Since the revolution, the World Bank Group has adjusted its overall strategy to support the goals of the transition. The bulk of this support has been in the form of a series of Development Policy Loans (DPLs), totaling $1,250 million – now fully disbursed. The DPLs were designed to provide budget support and allow the government to focus on key reforms. The Bank reacted rapidly post-revolution and approved a US$500 million DPL in June 2011 (topped up by US$800 million from other partners such as the Africa Development Bank, the European Union and the French Development Agency). Two further DPLs s, one for $500 million and another one for $250 million were approved respectively in fiscal years 2013 and 2014. The latest, for $500 million is in an advanced stage of preparation. This series of DPLS has focused on reforms to improve public sector governance, strengthen the banking sector, increase transparency and access to information, promote competition in the private sector and introduce more flexibility into the labor market.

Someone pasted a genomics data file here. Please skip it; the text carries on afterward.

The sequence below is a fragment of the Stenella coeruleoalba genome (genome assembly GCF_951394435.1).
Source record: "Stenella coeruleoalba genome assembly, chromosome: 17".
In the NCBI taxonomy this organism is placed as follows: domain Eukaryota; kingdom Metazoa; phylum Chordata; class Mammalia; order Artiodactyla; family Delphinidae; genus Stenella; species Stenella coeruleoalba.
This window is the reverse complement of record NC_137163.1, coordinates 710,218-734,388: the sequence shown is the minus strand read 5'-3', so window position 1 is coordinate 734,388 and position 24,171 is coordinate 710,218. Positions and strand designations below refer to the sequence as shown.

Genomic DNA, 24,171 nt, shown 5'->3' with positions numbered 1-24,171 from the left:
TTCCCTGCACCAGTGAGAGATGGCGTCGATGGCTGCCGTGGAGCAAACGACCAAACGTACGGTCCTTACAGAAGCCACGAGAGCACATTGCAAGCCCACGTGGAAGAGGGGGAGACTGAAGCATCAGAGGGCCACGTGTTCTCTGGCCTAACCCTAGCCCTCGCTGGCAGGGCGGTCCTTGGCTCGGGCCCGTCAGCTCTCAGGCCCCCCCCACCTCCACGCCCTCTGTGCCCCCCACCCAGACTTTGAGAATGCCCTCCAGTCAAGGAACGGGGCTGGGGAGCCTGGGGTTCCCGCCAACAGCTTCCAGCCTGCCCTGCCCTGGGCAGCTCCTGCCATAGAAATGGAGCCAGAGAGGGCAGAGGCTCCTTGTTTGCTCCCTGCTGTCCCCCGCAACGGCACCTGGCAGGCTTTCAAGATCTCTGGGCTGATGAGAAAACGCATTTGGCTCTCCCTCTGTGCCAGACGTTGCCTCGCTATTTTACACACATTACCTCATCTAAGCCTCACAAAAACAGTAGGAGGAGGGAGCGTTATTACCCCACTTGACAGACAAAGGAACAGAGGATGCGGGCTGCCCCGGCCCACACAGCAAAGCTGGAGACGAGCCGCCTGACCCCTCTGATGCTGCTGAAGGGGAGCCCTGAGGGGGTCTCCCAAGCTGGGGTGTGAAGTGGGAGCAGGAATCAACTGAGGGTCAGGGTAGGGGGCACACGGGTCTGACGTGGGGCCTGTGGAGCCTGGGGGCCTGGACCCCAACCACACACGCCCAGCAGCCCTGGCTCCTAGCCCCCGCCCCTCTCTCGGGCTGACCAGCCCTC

The World Bank also finances 22 investment and technical assistance operations in Tunisia (10 loans for about $1 billion – disbursed at 42% - and 12 grants for $51 million). The loans support access to finance for Micro, Small and Medium Enterprises (MSME), infrastructure (energy, water and sanitation) and social services (education), and community driven development operations. Water and sanitation is the largest sector (30%), followed by access to finance, (20%) and local Governance (20%) (see chart on the right). Recently approved projects include a Competitiveness and Export Development Project ($51 million); a groundbreaking Urban Development and Local Governance program for results ($300 million), additional funds for a project supporting access to small and medium enterprises ($100 million) and additional funds for a project financing Water Treatment Facilities (SONEDE - $20 million). The local governance program for results is seen as a flag-ship operation to support the emerging decentralization agenda. t The project is designed to boost the capacities of local governments to take charge of their budgets, and to encourage more responsiveness to local citizens by linking the disbursement of project funds to improved performance. . The other 12 smaller grants facilitate a variety of development projects. They encourage innovation (such as protecting precious oases ecosystems and the related livelihoods), co-operation between government and civil society organizations and to increase the participation of marginalized groups in projects (such as emergency support for youth).